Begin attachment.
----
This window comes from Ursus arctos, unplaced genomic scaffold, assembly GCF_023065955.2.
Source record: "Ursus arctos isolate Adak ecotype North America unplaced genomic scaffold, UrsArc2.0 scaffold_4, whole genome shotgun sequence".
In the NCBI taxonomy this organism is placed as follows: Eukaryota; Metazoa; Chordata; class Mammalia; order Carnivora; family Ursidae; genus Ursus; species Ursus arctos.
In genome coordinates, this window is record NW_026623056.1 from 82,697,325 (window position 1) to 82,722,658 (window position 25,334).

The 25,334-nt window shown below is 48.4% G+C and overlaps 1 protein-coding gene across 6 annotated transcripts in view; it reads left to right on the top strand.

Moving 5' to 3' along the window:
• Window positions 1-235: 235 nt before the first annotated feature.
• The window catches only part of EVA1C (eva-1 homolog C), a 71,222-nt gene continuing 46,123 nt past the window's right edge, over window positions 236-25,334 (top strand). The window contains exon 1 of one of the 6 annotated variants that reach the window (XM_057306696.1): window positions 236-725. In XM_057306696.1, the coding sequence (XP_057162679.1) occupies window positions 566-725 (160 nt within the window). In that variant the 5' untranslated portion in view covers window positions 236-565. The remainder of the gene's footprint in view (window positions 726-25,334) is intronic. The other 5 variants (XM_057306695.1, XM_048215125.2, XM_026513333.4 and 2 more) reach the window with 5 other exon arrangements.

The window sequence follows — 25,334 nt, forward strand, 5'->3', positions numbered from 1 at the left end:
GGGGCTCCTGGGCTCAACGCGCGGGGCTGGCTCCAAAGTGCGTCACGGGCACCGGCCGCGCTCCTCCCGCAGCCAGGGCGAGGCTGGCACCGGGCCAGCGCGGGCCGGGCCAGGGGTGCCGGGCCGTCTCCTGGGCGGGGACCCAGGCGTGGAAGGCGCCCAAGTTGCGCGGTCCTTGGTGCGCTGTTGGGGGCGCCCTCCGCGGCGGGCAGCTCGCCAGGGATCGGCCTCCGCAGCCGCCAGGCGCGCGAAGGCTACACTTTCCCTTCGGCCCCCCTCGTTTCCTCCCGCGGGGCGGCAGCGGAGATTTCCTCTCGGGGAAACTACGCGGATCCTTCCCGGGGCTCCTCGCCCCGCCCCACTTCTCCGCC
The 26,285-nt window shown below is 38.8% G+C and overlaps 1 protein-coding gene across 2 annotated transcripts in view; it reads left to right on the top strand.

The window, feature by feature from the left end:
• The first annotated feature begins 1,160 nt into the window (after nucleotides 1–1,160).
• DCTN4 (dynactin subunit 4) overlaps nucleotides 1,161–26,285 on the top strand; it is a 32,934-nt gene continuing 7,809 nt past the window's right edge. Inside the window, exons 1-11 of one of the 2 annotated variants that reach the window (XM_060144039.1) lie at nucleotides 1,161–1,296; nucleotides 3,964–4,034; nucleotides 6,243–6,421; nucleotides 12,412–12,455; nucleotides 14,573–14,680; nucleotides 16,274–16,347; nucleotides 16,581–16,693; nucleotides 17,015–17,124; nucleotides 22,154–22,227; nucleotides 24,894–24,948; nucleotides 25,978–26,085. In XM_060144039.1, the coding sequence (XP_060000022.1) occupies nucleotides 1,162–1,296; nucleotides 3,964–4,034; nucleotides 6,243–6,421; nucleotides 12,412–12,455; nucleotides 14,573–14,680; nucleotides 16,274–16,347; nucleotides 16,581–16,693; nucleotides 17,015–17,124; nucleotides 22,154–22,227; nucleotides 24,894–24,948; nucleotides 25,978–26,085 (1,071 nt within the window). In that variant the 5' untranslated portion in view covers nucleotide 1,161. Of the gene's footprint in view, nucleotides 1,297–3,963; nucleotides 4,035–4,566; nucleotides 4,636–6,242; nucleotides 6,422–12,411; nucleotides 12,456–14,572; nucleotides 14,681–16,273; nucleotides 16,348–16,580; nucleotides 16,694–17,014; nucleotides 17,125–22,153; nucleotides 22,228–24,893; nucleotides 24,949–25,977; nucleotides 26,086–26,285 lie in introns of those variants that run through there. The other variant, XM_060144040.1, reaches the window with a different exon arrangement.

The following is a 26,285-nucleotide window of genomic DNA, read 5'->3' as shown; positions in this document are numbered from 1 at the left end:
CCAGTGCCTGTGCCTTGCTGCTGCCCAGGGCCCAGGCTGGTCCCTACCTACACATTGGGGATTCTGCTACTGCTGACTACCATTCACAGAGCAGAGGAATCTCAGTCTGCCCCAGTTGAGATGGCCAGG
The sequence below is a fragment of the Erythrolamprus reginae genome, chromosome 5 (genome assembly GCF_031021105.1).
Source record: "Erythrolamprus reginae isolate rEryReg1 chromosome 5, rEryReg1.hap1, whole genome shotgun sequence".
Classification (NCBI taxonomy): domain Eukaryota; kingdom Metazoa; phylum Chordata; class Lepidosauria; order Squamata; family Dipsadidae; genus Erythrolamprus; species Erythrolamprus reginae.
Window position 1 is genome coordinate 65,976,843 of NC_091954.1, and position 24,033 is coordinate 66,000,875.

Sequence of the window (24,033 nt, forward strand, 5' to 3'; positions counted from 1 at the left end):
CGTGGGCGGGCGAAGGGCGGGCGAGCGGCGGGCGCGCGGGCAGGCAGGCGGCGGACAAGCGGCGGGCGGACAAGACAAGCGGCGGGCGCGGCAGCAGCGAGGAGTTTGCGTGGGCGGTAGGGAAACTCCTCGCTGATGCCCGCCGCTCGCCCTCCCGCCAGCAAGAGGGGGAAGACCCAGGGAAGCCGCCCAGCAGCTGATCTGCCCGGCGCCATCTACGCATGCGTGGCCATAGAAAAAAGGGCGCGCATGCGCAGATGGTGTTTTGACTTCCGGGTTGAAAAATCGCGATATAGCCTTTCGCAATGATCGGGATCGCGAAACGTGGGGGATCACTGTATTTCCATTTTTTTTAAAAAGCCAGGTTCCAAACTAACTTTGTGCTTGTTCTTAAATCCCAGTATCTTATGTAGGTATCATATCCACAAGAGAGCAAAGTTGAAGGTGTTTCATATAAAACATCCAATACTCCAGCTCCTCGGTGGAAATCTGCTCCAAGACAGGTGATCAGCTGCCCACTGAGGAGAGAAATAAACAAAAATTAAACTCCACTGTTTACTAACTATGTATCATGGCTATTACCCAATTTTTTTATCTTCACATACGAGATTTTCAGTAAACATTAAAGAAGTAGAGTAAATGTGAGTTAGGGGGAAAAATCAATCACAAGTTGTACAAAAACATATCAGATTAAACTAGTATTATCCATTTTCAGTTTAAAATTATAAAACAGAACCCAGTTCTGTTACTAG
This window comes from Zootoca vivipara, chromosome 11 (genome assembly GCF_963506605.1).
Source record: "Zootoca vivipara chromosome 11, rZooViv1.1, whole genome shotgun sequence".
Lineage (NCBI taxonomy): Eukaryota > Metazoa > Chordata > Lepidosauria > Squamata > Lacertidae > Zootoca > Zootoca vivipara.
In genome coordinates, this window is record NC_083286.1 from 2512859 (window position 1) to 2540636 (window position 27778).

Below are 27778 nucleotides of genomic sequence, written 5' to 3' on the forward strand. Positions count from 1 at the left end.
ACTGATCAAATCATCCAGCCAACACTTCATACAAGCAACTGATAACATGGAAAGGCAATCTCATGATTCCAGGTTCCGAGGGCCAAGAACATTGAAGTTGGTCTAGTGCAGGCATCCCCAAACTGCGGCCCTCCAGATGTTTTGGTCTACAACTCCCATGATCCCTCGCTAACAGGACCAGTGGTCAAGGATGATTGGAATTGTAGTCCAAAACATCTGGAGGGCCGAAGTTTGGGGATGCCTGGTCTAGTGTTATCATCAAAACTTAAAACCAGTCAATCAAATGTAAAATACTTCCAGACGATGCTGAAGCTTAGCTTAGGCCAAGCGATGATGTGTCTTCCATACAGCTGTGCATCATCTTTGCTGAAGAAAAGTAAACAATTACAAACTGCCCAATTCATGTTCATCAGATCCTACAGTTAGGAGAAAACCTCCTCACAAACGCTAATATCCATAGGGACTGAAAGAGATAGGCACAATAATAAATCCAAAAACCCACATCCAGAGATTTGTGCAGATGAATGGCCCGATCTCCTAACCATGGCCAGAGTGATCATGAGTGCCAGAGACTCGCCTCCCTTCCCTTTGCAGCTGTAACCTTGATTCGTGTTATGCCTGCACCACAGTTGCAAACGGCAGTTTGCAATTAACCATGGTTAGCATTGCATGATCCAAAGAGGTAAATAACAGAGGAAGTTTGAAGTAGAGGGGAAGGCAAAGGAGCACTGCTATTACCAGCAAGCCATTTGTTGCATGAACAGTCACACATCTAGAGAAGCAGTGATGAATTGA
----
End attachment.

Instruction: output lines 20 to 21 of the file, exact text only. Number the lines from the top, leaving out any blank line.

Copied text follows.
Window position 1 is genome coordinate 65,976,843 of NC_091954.1, and position 24,033 is coordinate 66,000,875.

Sequence of the window (24,033 nt, forward strand, 5' to 3'; positions counted from 1 at the left end):